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Do You Need To Report Your Online Sales to the IRS?

You might not think the money you make from activities like reselling your concert tickets online, selling unused items through an online auction, or renting out your home for a few days on a short-term rental website is taxable income. However, the Internal Revenue Service (IRS) will generally disagree, and U.S. tax law is on the side of the IRS.

The tax code states that all U.S. citizens and permanent residents must pay taxes on all income, regardless of source. That means the IRS taxes the money you make from your online sales in the same manner as the income from your job.

It was hard for the IRS to learn about the income you were earning from small online sales prior to 2023. But tax law changes now require any website that processes more than $600 in payments to a customer to report them to the IRS. The reporting requirements take effect for the 2023 tax year. You still must pay tax on sales totaling less than $600 a year, but websites are not required to report those sales to the IRS.

New Reporting Requirements

Beginning Jan. 1, 2023, certain businesses must submit a Form 1099-K, Payment Card and Third Party Network Transactions, to the IRS whenever they make more than $600 in payments to a business or individual during a year. Another copy of the Form 1099-K is sent to the person or business receiving the money so they can include the payments on their tax returns. Three types of businesses issue most of these forms:

  • Third-party settlement organizations like PayPal, Venmo, and Zelle
  • Online marketplaces like eBay, Etsy, and Airbnb
  • Credit card companies like Visa, Mastercard, and American Express

The new $600 Form 1099-K reporting rules were included in the American Rescue Plan Act of 2021. They were initially to go into effect for the 2022 calendar year. But, the IRS postponed the reporting requirement until the 2023 tax year to reduce taxpayer confusion and to give them more time to adjust.

Unfortunately, by the time the IRS postponed the rules, many businesses had already set up their systems to issue the forms automatically. As a result, some online sellers received them for 2022. Taxpayers who received Forms 1099-K for 2022 based on the $600 threshold were still required to include that income on their federal tax returns, even if they were not required to receive one.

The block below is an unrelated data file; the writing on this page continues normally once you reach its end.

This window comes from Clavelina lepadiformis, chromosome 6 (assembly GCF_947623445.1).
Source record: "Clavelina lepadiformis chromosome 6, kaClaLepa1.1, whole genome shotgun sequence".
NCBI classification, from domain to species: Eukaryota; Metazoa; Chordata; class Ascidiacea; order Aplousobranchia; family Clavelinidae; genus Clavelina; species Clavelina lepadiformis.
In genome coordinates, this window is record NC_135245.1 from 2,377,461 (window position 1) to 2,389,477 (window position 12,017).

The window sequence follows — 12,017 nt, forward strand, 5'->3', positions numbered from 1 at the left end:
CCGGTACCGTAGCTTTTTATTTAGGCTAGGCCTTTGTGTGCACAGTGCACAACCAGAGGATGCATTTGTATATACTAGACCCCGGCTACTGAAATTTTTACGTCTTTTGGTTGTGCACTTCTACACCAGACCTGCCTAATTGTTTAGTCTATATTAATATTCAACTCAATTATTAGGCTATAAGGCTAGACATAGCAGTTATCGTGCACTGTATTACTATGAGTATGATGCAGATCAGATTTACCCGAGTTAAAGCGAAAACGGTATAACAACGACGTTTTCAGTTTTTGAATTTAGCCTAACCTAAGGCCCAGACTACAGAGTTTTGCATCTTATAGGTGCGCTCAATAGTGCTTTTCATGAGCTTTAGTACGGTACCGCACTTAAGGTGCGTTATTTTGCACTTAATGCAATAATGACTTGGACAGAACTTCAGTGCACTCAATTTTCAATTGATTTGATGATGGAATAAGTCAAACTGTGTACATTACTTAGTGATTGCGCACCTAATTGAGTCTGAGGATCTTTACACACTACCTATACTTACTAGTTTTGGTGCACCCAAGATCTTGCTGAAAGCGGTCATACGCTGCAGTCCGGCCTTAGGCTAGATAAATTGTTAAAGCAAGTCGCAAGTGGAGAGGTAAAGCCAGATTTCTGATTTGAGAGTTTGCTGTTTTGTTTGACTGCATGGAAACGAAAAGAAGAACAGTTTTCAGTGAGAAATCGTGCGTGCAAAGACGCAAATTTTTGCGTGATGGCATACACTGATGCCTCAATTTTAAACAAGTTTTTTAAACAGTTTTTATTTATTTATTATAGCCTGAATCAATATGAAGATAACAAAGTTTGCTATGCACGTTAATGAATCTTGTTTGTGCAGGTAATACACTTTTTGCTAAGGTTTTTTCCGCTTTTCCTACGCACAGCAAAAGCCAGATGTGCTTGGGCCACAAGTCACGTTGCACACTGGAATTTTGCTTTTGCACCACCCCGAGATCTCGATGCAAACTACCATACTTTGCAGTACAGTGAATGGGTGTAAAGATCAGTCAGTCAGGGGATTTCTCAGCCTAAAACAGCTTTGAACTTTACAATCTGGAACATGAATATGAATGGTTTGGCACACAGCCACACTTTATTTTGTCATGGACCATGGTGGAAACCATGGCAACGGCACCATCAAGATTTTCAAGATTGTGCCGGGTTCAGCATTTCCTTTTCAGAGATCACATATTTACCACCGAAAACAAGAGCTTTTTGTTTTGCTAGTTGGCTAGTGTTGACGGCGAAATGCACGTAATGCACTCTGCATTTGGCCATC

Form 1099-K has been around for years, but the reporting threshold had been so high that few individuals who were not operating online businesses received them. Until 2023, businesses that allowed users to make online sales were only required to issue Forms 1099-K when an individual or business received over $20,000 and was involved in 200 or more transactions in a year.

Reporting Form 1099-K Information

Where you report the information included on a Form 1099-K depends on why you received the payment. For example, if you were paid for selling a personal item you owned for more than one year and earned a profit, that profit is a capital gain. Capital gains are reported on Form 8949, Sales and Other Dispositions of Capital Assets, and Schedule D (Form 1040), Capital Gains and Losses. But if you owned the item for less than a year, the profit is reported as ordinary income.

Those who are self-employed, contractors, gig workers, or sole proprietors will report the Form 1099-K payments as business income. Individuals will include this income on Schedule C, (Form 1040), Profit or Loss from Business (Sole Proprietorship). Remember, if your net earnings after business expenses are more than $400 for the tax year, you must file Form 1040, Schedule SE, Self-Employment Tax.

What About Nonsale Transactions?

Some people use services like PayPal and Venmo for personal transactions that are not sales. For example, you may spend $1,000 on concert tickets for you and your four friends and have them each Venmo you $200 for their tickets. Venmo will issue you a Form 1099-K stating that you received $800 in payments. To prevent this, you should categorize the transaction as nontaxable.

If you still receive a Form 1099-K reporting the transaction, the IRS recommends contacting the organization that issued the form immediately. The issuer will be listed as the "FILER" in the upper left-hand corner of the form. They should give you a corrected form.

Should an issuer not send you a corrected Form 1099-K, the IRS recommends that you zero out the payment on your federal individual income tax return. Do this by providing the following information on your Schedule 1 (Form 1040):

  • Enter the amount reported in error on Part I, Line 8z (Other income) and "Form 1099-K received in error"
  • Enter the same amount on Part II, Line 24z (Other adjustments) and "Form 1099-K received in error"

Failure To Report Form 1099-K Income

It is tempting to ignore a Form 1099-K you receive. But, the IRS is also receiving a copy of the form and will expect the information to be on your tax return. Failure to report that information could result in the IRS sending you a notice that proposes additional tax or even an audit of your tax return for the year. The IRS may also assess penalties and interest.

Still Have Questions? Contact a Tax Lawyer

If you or your small business received a Form 1099-K, you may be confused about what it means and how the information must be reported to the IRS. Fortunately, a local tax attorney can help with your tax preparation. A tax lawyer is a tax professional who understands the IRS's rules for reporting the income included on Forms 1099-K on your individual or business tax return. They can also provide additional information on reducing the tax you owe.

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